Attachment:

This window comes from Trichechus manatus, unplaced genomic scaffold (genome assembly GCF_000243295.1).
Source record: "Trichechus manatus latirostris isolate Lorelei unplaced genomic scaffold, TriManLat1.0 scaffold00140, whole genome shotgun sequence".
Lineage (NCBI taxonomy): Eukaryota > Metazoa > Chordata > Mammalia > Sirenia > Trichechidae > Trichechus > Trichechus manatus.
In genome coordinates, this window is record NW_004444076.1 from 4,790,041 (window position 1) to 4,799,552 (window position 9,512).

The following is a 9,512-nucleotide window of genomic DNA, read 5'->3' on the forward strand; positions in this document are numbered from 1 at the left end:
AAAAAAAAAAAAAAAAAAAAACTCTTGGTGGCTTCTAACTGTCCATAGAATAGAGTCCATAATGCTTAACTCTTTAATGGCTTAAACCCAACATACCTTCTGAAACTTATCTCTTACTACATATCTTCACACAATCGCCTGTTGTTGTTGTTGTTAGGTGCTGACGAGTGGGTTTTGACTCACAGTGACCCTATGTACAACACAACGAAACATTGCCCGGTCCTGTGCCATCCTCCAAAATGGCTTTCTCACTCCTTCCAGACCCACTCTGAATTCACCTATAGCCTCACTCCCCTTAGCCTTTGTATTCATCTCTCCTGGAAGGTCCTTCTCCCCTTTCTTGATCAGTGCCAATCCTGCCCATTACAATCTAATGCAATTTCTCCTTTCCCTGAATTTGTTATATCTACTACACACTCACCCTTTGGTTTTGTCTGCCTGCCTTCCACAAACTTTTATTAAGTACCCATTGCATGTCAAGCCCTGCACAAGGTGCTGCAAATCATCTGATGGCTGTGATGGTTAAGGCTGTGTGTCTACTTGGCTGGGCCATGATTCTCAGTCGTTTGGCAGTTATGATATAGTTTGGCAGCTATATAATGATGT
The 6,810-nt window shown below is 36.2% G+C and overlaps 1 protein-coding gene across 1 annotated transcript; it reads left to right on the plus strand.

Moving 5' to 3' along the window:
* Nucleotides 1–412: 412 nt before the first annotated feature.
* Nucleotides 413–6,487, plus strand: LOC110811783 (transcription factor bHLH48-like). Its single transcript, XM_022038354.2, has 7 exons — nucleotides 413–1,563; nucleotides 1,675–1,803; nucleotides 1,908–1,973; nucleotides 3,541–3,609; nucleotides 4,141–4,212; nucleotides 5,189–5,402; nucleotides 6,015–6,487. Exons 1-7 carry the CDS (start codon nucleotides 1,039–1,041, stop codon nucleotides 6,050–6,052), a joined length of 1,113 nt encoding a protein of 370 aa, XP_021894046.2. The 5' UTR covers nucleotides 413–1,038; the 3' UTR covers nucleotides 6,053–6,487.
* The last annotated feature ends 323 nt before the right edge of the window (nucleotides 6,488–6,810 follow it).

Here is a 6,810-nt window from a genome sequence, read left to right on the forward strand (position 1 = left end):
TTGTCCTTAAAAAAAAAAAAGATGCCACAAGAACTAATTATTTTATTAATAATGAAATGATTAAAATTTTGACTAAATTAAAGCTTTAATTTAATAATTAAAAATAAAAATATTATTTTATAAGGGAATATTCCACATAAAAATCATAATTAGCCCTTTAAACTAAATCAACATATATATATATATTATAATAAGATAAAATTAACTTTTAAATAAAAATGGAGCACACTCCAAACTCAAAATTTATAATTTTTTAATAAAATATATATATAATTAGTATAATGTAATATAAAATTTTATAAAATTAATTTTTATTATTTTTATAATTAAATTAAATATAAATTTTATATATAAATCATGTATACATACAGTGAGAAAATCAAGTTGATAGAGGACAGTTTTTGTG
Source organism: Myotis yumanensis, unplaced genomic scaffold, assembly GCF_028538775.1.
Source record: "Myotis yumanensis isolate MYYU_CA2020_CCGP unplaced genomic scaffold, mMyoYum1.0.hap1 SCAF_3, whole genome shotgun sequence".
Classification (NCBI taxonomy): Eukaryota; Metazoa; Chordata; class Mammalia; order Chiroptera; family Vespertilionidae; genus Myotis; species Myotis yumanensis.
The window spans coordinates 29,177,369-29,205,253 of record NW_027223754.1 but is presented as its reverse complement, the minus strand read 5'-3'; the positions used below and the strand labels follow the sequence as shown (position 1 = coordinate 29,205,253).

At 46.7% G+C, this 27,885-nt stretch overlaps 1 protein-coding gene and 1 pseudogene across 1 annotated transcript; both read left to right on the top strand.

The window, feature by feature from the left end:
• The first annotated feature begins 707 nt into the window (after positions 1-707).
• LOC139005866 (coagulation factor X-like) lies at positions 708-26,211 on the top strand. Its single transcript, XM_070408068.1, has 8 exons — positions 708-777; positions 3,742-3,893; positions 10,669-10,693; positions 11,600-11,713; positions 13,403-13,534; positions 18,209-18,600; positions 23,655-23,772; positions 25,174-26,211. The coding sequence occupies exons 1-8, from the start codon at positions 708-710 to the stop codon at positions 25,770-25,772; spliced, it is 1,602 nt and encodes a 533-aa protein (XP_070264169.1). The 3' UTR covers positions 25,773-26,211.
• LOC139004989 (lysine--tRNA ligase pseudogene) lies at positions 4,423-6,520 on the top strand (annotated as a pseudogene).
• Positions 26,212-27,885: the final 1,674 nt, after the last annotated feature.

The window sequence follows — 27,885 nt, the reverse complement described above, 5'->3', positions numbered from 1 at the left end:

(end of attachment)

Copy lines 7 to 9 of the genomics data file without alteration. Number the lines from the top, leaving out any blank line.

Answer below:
The 6,810-nt window shown below is 36.2% G+C and overlaps 1 protein-coding gene across 1 annotated transcript; it reads left to right on the plus strand.

Moving 5' to 3' along the window:
* Nucleotides 1–412: 412 nt before the first annotated feature.